For that reason we design workplaces and buildings round the needs of people and the business aims of their organisations.
It is therefore stupefying that I am forced to use a locked down version of Microsoft Windows 2000 with Internet Explorer 6 as a primary workspace every single day of my working life (currently all employees are migrating to a locked down version MS Vista, this should be finished by the end of the first quarter). I think this is a big mistake and know that many people are not as productive as they could have been because of this.
I estimate that I am about 50% more productive on a laptop that is exactly configured to my specifications. The ability to use the applications that I want on the operating system that I prefer (that would be Ubuntu) would make a huge difference. It is the small details that make all the difference. I can’t use my normal keyboard shortcuts, I don’t have access to the command line to do things in batch, I don’t have a decent browser, I cannot edit images; I could go on much longer.
Many of the sites I need to look at don’t even work on IE6 anymore. The other day I browsed to drop.io from work and got the following message:
So, here is my recommendation to all companies:
At all times allow your employees the freedom to use the technology they want
Yes, this means that you cannot standardise on hardware and software.
Yes, this means you have to allow access to your network from the device that your employee chooses.
Yes, this means you will have to support open standards so that people with a Mac or running Linux can access your applications.
Yes, you will need more bandwidth because you will have to allow YouTube and Facebook.
Yes, you will have extra costs because of all this.
But these extra costs will easily be offset by the extra productivity that your employees can deliver for you. In a couple of years it might actually become difficult to find employees that want to work for your company if you don’t heed to this recommendation.
Is your productivity affected by your workspace? Does your company allow you to choose your hardware? Can you install the software that you want and/or need? I look forward to any comments.
I have already written two posts about the Learning 2008 conference. This last post about day one will just be some random things that I noticed and want to highlight:
The session on Mobile learning with industry leaders from Chrysler, Accenture, Microsoft and Merril Lynch was surprising to me. Mobile learning was mostly used by these companies to make their learning more efficient and thus drive down costs without losing effectiveness. Basically a matter of ROI. Existing learning materials and courses are converted into on- or offline materials for the Blackberry or Windows mobile. Their employees can then do some of the required business curriculum while they are on a plane, on the way to their car or while playing with their child (yep, that last example was actually used). They were after the holy grail of learning designers: design once and deploy everywhere. The problem with this is that they do not take the affordances of the mobile device into account. The fact that this is a cell phone which could be used for audio, that it is a communication tool that has rich possibilities (e.g. location awareness through GPS) was not taken into account. To me that is a shame.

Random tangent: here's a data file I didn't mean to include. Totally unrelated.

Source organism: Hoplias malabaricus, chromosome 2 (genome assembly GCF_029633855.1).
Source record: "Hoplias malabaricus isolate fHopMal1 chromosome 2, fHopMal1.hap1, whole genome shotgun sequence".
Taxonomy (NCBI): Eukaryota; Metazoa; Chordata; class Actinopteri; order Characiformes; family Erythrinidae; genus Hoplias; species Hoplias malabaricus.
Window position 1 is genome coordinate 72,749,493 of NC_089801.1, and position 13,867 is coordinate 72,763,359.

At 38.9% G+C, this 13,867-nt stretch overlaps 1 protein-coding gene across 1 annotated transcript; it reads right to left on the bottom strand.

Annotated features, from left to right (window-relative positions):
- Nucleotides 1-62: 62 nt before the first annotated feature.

Richard Culatta works for the CIA and gave a presentation titled: “Two Brains are better than one: Leveraging social networks for learning”. He talked about a whole bunch of free tools which can be used for social learning. The CIA uses these tools in different ways (e.g. the Intellipedia, a Mediawiki implementation). What I liked about Richard’s presentation was his enthusiasm and his energy: he covered a lot of ground in a short time and was very interactive with the audience. Maybe because he is well aware of the concept of the attention economy. I wish all presenters would take the cost of my attention into account!
Wayne Hodgins is working with Erik Duval on a book about the Snowflake effect. His job title is “Strategic Futurist” and works from his sailing boat in which he sails around the world. He talked about how everybody is a snowflake, a metaphor for the uniqueness of everybody. Different music services (e.g. Pandora and Last.fm) already take this uniqueness into account. Why don’t we apply these principles to learning activities? Finally he talked about mashups as a generic concept. Why don’t we use the unique qualities of humans and mash them up when we create a project team?
Sue Gardner, the Executive Director of the Wikimedia Foundation, talked about the Wikipedia in general, which is currently the number four website in the world. Masie asked her about how neutrality is ensured. Her idea is that transparency is the answer to everything. By being clear that someone thinks A, but somebody else thinks B, you actually add to knowledge and make things clear. The foundation will be working on improving the interface for editing articles which can be quite difficult for complex pages. They might also try to look at what they can do with video and audio, although we have to realise that they are not as easily collaborated with as with text. Masie wondered about students using information from the Wikipedia for their assignments. Is that something we should encourage while the information might not be correct? Sue answered by talking about the most accepting country for Wikipedia: Germany. Professors in Germany are starting to see it as their duty to make sure that Wikipedia is correct and updated.